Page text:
Review: Who Killed Joan Crawford?

Published November 4, 2019 by biggayhorrorfan

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William Castle fiends take note. If Strait-Jacket era Joan Crawford is your thing then you better rush your cult film worshipping selves to the Athenaeum Theatre for the final performances of Glitterati Production’s beyond fun Who Killed Joan Crawford?

Taking place on Tony Awards night in 1993, this engaging and campy thriller revolves around the backstabbing antics of a group of longtime friends. Of course, the fact that all the players are dressed in various forms of Crawford drag does eventually limit their mobility as various weapons are brought out for purposes of bloody dispatching. There is also the small problem of their mysteriously missing host.

Directing Michael Leeds’ cattily inventive script with flair, director John Nasca highlights the material’s expected, much loved murder-mystery tropes with zeal. He and Lana Whittington, who designed the show’s more physical interactions, also skillfully help denote the fact that this ensemble of characters are not experienced drag performers, but grown men indulging a friend’s grand birthday wish.

Importantly, those various versions of Joan, focusing on everything from her early treks into stardom to her latter day romps in psycho biddy territory (note the Straight-Jacket reference above), are delivered with exquisite, recognizable skill by Nasca. He is grandly assisted by Robert Hilliard, who puts a definite, celluloid stamp on the wide variety of wigs used.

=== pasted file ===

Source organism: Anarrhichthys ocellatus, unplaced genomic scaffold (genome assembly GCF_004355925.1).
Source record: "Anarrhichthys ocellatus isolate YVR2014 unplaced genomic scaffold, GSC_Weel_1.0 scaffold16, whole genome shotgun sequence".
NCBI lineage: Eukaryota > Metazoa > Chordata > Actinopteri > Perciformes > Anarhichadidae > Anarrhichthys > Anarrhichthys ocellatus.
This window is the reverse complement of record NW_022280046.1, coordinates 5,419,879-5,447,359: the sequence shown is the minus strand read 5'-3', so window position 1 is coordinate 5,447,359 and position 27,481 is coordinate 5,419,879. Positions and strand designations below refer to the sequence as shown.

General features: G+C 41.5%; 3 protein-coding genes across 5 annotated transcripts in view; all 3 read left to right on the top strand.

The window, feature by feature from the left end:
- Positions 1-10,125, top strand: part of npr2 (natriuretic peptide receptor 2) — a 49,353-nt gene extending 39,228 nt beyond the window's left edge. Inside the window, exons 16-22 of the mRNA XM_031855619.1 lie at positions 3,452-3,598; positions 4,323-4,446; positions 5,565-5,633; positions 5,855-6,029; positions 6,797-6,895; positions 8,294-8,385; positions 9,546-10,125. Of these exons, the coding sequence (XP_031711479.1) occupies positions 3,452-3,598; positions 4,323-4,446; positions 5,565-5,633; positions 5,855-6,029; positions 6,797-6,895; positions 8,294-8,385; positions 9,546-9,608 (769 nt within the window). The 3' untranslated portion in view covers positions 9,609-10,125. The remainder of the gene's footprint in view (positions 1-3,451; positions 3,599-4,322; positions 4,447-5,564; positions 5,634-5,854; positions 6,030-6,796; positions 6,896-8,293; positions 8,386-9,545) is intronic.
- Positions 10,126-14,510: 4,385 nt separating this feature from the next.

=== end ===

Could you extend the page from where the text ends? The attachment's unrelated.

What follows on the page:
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Bringing this brisk 75 minute romp fully into the pleasure zone, though, is it’s very agreeable cast. Compromised of newer talent and seasoned veterans of Chicago’s professional theater scene, the ensemble joyfully gives their characters a sense of specificity as a whole. It’s truly a nice balance of personalities, with John Cardone and Patrick Rybarczyk, in particular, giving an arch urgency and playful verve to their calculating, frequently divisive interactions. Nicely, Michael Hampton, as the seemingly loving and emotionally convincing Stewart Fry, truly commands attention here, as well. His character is perhaps the most well rounded of the lot, and he makes the most of every occasionally contrary, frequently whimsical moment.

More information on the show, which runs in Chicago until November 10th, is available at https://www.facebook.com/events/2804610532934028/.

Until the next time, SWEET love and pink GRUE, Big Gay Horror Fan!

www.facebook.com/biggayhorrorfan

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